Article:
Retrospective analysis of the incidence of epidural haematoma in patients with epidural catheters and abnormal coagulation parameters.

Journal Article (Journal Article)

BACKGROUND: Epidural haematoma is a rare but potentially catastrophic complication associated with epidural catheterization. The times of insertion and removal of epidural catheters are high-risk periods for epidural haematoma formation, especially with abnormal coagulation parameters. There is a lack of data on the incidence of epidural haematoma in patients with abnormal coagulation parameters. METHODS: A retrospective analysis was undertaken from 2002 to 2009 on patients with an epidural catheter. Queries were performed on the coagulation parameters for the dates of placement and removal of the catheters and on all documented epidural haematoma cases. RESULTS: During the study period, 11 600 epidural catheters were placed. In the setting of abnormal coagulation parameters, 278 (2.4%) epidural catheters were placed and 351 (3%) were removed. Two epidural haematomas occurred; both patients had epidural catheters and spinal drains placed for vascular procedures with abnormal coagulation parameters after operatation. The haematomas occurred after removal of the catheters. Based on our study, the incidence of epidural haematoma in patients with abnormal coagulation parameters is 1 in 315 patients, with the lower limit of the 95% confidence interval at 87 and the upper limit at 2597. CONCLUSIONS: The risk of epidural haematoma is clearly elevated with abnormal coagulation parameters. Our data suggest that as the incidence of epidural haematoma with neuraxial access in patients with abnormal coagulation is not 100%, individual risk-benefit evaluations are warranted.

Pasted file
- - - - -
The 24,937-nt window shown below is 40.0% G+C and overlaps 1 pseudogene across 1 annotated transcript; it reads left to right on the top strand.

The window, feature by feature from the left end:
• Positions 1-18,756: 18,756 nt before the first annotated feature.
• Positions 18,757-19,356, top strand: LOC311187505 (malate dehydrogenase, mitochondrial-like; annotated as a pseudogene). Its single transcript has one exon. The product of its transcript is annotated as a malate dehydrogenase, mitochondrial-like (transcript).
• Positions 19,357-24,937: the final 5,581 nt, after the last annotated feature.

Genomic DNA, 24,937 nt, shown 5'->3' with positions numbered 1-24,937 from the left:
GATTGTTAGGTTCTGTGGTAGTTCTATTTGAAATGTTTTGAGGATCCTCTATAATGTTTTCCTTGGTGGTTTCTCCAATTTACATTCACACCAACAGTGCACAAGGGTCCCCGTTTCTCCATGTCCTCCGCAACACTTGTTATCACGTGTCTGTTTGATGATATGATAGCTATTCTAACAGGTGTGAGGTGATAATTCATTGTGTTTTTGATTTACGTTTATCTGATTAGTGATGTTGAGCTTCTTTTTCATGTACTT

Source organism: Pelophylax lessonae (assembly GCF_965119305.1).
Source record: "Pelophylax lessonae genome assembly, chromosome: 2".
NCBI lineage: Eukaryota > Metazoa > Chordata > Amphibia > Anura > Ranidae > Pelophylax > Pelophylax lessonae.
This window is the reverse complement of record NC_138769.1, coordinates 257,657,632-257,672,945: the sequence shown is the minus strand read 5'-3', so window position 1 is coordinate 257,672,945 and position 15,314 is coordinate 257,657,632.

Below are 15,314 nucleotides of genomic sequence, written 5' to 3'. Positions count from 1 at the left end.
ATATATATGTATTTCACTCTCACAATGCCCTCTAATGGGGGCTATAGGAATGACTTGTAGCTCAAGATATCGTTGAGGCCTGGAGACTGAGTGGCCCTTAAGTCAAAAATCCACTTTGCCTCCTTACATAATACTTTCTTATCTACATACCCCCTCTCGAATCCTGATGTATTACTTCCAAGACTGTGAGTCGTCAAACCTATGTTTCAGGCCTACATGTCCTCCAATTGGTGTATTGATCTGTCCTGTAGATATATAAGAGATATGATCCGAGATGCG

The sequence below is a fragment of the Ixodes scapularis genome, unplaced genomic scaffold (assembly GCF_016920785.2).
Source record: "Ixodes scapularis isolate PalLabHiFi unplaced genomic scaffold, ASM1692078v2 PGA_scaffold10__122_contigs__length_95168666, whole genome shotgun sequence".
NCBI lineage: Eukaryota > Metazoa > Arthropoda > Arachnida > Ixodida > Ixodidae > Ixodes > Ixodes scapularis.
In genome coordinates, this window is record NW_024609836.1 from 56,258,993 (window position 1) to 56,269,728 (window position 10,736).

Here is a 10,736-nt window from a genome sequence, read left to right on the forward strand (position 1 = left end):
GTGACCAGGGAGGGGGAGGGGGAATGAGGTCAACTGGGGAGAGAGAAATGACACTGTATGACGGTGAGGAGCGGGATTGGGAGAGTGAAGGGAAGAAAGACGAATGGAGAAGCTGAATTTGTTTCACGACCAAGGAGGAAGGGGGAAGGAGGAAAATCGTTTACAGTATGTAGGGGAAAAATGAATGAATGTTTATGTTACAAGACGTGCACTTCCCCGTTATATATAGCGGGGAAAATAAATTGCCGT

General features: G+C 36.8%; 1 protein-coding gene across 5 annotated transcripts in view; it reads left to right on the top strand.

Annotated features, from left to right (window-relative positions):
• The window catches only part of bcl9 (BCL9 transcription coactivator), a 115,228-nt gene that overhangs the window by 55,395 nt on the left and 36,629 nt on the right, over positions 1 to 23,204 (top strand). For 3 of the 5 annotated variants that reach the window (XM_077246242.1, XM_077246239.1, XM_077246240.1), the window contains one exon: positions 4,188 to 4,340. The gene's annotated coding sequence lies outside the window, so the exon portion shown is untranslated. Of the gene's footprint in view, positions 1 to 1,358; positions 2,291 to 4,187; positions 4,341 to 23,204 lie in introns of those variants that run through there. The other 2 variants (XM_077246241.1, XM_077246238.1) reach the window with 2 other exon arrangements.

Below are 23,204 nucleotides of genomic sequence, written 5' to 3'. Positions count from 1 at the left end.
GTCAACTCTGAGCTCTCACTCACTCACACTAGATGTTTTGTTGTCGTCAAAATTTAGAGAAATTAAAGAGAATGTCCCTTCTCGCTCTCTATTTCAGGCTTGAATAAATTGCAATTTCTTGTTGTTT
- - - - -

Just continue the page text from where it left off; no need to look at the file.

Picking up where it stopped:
Full Text

Duke Authors

Cited Authors

  • Gulur, P; Tsui, B; Pathak, R; Koury, KM; Lee, H

Published Date

  • May 2015

Published In

Volume / Issue

  • 114 / 5

Start / End Page

  • 808 - 811

PubMed ID

  • 25614136

Electronic International Standard Serial Number (EISSN)

  • 1471-6771

Digital Object Identifier (DOI)

  • 10.1093/bja/aeu461


  • eng

Conference Location

  • England